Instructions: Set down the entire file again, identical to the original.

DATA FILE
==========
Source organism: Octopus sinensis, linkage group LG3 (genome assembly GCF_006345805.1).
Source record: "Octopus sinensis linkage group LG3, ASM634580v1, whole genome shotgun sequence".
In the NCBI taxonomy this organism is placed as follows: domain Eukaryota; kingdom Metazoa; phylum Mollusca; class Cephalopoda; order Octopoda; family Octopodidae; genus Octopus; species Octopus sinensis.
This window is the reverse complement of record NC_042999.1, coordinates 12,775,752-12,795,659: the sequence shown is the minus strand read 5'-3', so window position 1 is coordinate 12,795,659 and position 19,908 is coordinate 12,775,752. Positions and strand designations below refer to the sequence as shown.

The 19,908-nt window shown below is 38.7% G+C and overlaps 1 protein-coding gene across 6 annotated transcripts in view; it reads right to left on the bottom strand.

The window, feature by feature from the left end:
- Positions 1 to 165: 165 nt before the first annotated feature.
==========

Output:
Source organism: Octopus sinensis, linkage group LG3 (genome assembly GCF_006345805.1).
Source record: "Octopus sinensis linkage group LG3, ASM634580v1, whole genome shotgun sequence".
In the NCBI taxonomy this organism is placed as follows: domain Eukaryota; kingdom Metazoa; phylum Mollusca; class Cephalopoda; order Octopoda; family Octopodidae; genus Octopus; species Octopus sinensis.
This window is the reverse complement of record NC_042999.1, coordinates 12,775,752-12,795,659: the sequence shown is the minus strand read 5'-3', so window position 1 is coordinate 12,795,659 and position 19,908 is coordinate 12,775,752. Positions and strand designations below refer to the sequence as shown.

The 19,908-nt window shown below is 38.7% G+C and overlaps 1 protein-coding gene across 6 annotated transcripts in view; it reads right to left on the bottom strand.

The window, feature by feature from the left end:
- Positions 1 to 165: 165 nt before the first annotated feature.